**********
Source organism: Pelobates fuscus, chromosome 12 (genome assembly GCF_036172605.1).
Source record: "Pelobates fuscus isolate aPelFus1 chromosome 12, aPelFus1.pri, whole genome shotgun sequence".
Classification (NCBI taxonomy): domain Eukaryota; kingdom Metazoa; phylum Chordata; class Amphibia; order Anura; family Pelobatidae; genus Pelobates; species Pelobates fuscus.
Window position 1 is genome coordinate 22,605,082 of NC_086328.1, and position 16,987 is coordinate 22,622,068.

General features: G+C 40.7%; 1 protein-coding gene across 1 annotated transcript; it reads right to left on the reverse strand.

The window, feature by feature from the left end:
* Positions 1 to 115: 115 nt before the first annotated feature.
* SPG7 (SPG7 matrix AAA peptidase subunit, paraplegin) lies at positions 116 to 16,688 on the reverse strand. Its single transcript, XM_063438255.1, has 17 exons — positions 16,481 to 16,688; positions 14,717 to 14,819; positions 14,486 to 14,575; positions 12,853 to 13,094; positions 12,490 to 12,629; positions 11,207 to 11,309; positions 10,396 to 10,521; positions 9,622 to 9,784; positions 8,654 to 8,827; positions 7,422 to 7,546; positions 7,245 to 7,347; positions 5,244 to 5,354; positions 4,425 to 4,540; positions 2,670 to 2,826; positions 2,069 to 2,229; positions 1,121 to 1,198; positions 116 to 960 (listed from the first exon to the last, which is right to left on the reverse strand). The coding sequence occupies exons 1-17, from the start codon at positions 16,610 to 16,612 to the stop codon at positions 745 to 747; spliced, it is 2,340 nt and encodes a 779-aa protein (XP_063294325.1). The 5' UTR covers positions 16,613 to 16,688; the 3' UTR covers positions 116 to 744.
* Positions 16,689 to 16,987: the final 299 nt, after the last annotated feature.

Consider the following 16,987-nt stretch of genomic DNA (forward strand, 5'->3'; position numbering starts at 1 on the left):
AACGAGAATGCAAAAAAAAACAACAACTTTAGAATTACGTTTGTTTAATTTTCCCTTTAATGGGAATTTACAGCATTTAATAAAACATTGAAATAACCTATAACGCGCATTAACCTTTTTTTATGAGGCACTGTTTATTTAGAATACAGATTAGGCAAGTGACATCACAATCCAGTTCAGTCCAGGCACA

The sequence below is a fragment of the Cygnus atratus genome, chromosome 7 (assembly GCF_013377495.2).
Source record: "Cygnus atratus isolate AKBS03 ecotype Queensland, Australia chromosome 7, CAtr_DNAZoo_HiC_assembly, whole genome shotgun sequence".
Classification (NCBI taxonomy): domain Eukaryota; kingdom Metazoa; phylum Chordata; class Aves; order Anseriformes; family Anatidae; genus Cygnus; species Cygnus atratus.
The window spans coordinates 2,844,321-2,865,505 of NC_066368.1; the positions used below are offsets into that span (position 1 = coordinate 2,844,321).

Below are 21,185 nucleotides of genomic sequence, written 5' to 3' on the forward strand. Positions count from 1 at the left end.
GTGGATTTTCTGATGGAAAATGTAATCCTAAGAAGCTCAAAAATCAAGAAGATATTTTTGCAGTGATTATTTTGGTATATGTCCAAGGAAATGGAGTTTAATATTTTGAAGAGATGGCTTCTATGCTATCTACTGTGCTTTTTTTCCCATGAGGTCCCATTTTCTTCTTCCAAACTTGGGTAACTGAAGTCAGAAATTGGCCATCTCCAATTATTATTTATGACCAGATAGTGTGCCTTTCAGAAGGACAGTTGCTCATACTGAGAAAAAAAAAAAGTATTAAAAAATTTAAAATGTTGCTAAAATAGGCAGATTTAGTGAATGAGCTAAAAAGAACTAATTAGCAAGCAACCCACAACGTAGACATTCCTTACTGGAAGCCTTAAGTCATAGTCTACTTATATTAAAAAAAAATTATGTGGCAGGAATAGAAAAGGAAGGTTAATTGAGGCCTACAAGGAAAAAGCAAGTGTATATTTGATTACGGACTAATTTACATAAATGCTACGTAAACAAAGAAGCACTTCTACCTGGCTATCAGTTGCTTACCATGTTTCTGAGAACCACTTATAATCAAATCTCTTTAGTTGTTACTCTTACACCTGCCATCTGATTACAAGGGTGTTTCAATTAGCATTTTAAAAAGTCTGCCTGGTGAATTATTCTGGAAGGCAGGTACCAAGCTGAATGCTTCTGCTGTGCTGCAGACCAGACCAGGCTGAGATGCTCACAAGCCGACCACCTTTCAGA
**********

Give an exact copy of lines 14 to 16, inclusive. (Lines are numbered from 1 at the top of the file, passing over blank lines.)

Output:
Classification (NCBI taxonomy): domain Eukaryota; kingdom Metazoa; phylum Chordata; class Aves; order Anseriformes; family Anatidae; genus Cygnus; species Cygnus atratus.
The window spans coordinates 2,844,321-2,865,505 of NC_066368.1; the positions used below are offsets into that span (position 1 = coordinate 2,844,321).

Below are 21,185 nucleotides of genomic sequence, written 5' to 3' on the forward strand. Positions count from 1 at the left end.